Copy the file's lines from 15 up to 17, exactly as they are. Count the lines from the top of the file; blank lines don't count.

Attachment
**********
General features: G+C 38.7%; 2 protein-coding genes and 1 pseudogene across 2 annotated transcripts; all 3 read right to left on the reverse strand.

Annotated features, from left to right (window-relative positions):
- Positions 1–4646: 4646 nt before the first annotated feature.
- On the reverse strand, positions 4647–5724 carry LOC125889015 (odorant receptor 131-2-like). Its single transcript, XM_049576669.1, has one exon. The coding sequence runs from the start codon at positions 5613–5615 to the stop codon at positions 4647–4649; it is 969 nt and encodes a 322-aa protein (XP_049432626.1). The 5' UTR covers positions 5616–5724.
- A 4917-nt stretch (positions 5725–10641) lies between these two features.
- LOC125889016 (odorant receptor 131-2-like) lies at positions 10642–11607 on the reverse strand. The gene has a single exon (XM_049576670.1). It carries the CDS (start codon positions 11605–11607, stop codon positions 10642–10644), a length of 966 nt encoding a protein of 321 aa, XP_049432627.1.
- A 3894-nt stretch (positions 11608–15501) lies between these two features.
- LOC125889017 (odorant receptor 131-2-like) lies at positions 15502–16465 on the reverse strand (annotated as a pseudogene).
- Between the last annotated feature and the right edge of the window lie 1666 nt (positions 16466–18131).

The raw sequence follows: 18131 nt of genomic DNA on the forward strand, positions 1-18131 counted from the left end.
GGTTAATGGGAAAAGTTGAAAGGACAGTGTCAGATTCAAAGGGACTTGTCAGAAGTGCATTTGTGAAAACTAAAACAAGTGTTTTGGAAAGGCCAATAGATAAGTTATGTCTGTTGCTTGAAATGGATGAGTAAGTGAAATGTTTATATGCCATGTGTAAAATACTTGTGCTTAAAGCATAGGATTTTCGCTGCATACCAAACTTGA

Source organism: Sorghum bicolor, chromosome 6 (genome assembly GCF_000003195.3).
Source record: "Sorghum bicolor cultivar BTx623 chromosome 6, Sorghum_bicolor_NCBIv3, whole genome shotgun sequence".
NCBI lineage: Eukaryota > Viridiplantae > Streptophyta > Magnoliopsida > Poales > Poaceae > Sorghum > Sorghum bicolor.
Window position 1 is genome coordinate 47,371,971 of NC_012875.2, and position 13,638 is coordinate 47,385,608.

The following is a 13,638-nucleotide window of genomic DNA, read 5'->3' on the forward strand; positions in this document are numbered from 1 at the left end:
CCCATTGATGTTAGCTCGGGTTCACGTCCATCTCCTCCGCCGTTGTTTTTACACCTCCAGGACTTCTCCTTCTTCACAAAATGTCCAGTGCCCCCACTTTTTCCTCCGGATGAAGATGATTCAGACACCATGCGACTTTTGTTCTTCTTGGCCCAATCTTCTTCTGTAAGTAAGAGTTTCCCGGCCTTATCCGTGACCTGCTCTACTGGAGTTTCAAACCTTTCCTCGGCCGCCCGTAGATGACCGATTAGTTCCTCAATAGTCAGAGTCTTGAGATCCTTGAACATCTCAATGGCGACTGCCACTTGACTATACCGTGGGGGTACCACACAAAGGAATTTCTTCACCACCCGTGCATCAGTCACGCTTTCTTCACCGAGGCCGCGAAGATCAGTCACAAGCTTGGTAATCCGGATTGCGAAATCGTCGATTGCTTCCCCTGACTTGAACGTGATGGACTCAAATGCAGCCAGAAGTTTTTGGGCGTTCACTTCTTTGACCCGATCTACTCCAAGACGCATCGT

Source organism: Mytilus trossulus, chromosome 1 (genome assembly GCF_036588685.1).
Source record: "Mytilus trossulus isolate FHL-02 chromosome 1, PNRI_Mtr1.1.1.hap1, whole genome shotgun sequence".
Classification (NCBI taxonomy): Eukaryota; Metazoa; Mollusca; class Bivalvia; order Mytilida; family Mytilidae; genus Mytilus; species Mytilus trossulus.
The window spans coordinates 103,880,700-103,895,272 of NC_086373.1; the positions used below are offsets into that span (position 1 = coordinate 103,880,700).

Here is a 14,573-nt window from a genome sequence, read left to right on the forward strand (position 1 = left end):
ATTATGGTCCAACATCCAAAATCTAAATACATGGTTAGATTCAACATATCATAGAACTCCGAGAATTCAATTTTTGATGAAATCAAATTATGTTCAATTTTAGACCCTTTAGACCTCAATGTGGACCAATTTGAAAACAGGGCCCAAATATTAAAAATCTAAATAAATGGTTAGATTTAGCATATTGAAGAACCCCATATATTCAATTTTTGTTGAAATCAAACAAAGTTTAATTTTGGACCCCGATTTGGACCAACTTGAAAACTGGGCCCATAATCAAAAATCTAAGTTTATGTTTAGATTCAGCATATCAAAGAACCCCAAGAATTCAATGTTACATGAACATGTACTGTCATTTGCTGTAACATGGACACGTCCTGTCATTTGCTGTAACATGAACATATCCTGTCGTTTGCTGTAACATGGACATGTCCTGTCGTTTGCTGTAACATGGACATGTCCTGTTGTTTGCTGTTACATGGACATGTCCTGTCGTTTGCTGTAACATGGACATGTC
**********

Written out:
Window position 1 is genome coordinate 47,371,971 of NC_012875.2, and position 13,638 is coordinate 47,385,608.

The following is a 13,638-nucleotide window of genomic DNA, read 5'->3' on the forward strand; positions in this document are numbered from 1 at the left end:
CCCATTGATGTTAGCTCGGGTTCACGTCCATCTCCTCCGCCGTTGTTTTTACACCTCCAGGACTTCTCCTTCTTCACAAAATGTCCAGTGCCCCCACTTTTTCCTCCGGATGAAGATGATTCAGACACCATGCGACTTTTGTTCTTCTTGGCCCAATCTTCTTCTGTAAGTAAGAGTTTCCCGGCCTTATCCGTGACCTGCTCTACTGGAGTTTCAAACCTTTCCTCGGCCGCCCGTAGATGACCGATTAGTTCCTCAATAGTCAGAGTCTTGAGATCCTTGAACATCTCAATGGCGACTGCCACTTGACTATACCGTGGGGGTACCACACAAAGGAATTTCTTCACCACCCGTGCATCAGTCACGCTTTCTTCACCGAGGCCGCGAAGATCAGTCACAAGCTTGGTAATCCGGATTGCGAAATCGTCGATTGCTTCCCCTGACTTGAACGTGATGGACTCAAATGCAGCCAGAAGTTTTTGGGCGTTCACTTCTTTGACCCGATCTACTCCAAGACGCATCGT